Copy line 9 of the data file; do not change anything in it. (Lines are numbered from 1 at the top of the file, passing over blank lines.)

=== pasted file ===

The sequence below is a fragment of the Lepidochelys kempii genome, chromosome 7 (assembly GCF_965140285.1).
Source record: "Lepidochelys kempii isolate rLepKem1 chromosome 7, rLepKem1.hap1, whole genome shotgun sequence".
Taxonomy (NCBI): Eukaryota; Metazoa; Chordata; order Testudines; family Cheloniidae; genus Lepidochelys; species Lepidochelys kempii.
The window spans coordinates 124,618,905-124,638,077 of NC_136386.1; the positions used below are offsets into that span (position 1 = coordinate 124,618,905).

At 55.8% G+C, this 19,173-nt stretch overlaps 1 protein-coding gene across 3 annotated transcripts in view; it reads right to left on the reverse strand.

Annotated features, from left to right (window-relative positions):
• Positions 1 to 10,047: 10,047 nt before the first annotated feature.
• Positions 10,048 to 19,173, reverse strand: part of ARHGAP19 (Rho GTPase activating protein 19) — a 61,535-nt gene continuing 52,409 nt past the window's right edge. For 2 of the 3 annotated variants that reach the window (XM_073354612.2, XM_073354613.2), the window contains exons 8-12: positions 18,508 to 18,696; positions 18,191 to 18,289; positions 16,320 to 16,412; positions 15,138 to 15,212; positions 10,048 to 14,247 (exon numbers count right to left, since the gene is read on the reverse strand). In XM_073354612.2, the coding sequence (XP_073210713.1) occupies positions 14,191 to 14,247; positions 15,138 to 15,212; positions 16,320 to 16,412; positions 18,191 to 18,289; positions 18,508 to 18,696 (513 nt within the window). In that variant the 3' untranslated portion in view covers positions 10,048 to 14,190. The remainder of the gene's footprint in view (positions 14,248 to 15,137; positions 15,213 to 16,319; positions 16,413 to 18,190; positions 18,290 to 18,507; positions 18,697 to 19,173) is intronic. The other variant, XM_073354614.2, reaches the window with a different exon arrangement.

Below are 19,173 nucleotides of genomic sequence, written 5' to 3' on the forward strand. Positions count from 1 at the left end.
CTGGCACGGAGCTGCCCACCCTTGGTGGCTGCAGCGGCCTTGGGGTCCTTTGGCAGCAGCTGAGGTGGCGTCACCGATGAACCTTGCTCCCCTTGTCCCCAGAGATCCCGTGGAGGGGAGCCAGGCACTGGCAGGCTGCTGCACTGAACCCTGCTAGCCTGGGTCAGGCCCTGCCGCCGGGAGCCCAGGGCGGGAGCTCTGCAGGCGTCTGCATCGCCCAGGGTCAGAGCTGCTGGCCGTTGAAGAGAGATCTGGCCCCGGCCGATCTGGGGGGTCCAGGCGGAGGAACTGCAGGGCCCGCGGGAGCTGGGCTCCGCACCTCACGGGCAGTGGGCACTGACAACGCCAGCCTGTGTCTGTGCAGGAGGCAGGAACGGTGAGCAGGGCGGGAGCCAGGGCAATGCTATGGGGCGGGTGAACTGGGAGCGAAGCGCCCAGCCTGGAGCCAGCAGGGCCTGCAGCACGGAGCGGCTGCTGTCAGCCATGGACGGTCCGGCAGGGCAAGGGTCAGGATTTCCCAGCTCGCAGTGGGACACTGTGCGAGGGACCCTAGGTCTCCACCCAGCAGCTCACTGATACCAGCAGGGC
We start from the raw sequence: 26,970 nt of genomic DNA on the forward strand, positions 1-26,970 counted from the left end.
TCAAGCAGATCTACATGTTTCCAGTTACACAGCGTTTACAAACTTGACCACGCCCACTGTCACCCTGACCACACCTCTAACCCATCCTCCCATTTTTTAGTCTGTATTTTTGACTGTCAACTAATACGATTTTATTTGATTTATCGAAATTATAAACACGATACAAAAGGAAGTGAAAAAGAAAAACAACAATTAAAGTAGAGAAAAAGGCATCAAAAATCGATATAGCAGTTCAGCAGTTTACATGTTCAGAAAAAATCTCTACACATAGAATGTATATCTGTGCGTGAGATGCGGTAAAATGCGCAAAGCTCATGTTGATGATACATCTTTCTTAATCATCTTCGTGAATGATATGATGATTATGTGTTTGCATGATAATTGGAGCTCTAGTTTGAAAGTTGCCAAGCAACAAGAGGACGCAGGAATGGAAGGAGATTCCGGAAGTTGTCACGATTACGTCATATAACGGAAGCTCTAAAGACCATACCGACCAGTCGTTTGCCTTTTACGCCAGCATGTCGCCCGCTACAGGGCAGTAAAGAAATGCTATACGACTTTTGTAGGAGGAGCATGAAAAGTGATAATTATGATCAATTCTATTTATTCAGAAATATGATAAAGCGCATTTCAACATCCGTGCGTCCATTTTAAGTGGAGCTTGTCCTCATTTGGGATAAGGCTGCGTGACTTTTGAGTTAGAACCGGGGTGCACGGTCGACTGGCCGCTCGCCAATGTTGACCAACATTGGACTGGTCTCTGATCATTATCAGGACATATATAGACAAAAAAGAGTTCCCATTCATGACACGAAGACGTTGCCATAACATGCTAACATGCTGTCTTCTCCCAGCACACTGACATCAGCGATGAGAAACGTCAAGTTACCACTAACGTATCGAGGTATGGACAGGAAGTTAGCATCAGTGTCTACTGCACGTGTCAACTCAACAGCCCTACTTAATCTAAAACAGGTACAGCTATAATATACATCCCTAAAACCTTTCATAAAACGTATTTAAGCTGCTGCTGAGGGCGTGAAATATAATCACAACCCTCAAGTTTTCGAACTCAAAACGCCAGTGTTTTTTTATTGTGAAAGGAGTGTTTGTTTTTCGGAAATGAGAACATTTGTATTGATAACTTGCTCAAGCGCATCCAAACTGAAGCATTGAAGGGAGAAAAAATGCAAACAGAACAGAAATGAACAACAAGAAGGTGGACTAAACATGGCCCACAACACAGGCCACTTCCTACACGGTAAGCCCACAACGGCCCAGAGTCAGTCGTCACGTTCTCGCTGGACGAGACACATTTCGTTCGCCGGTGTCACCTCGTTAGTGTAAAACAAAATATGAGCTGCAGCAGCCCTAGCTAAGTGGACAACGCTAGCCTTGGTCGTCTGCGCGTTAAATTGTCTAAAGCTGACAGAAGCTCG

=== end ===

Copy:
Below are 19,173 nucleotides of genomic sequence, written 5' to 3' on the forward strand. Positions count from 1 at the left end.